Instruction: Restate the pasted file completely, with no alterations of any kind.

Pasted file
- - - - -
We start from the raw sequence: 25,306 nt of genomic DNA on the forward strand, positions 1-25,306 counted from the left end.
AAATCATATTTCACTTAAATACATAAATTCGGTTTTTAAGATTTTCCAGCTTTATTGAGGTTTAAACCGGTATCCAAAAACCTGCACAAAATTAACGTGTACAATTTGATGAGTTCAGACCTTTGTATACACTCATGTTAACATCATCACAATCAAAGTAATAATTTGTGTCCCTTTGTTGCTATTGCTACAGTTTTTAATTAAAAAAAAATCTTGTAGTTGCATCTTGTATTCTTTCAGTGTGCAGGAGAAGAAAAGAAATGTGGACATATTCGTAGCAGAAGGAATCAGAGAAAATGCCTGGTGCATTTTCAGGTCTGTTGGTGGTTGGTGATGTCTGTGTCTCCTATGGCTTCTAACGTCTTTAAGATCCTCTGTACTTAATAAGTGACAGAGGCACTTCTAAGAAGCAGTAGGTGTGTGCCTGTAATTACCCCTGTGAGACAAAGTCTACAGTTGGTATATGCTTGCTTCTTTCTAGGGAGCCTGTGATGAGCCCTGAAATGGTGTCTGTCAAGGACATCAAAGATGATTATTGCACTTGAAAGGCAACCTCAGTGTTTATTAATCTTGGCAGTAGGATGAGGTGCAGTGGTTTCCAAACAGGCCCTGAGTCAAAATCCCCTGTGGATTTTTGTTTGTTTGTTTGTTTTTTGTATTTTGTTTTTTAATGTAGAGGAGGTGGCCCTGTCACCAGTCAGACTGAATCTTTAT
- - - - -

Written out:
We start from the raw sequence: 25,306 nt of genomic DNA on the forward strand, positions 1-25,306 counted from the left end.
AAATCATATTTCACTTAAATACATAAATTCGGTTTTTAAGATTTTCCAGCTTTATTGAGGTTTAAACCGGTATCCAAAAACCTGCACAAAATTAACGTGTACAATTTGATGAGTTCAGACCTTTGTATACACTCATGTTAACATCATCACAATCAAAGTAATAATTTGTGTCCCTTTGTTGCTATTGCTACAGTTTTTAATTAAAAAAAAATCTTGTAGTTGCATCTTGTATTCTTTCAGTGTGCAGGAGAAGAAAAGAAATGTGGACATATTCGTAGCAGAAGGAATCAGAGAAAATGCCTGGTGCATTTTCAGGTCTGTTGGTGGTTGGTGATGTCTGTGTCTCCTATGGCTTCTAACGTCTTTAAGATCCTCTGTACTTAATAAGTGACAGAGGCACTTCTAAGAAGCAGTAGGTGTGTGCCTGTAATTACCCCTGTGAGACAAAGTCTACAGTTGGTATATGCTTGCTTCTTTCTAGGGAGCCTGTGATGAGCCCTGAAATGGTGTCTGTCAAGGACATCAAAGATGATTATTGCACTTGAAAGGCAACCTCAGTGTTTATTAATCTTGGCAGTAGGATGAGGTGCAGTGGTTTCCAAACAGGCCCTGAGTCAAAATCCCCTGTGGATTTTTGTTTGTTTGTTTGTTTTTTGTATTTTGTTTTTTAATGTAGAGGAGGTGGCCCTGTCACCAGTCAGACTGAATCTTTAT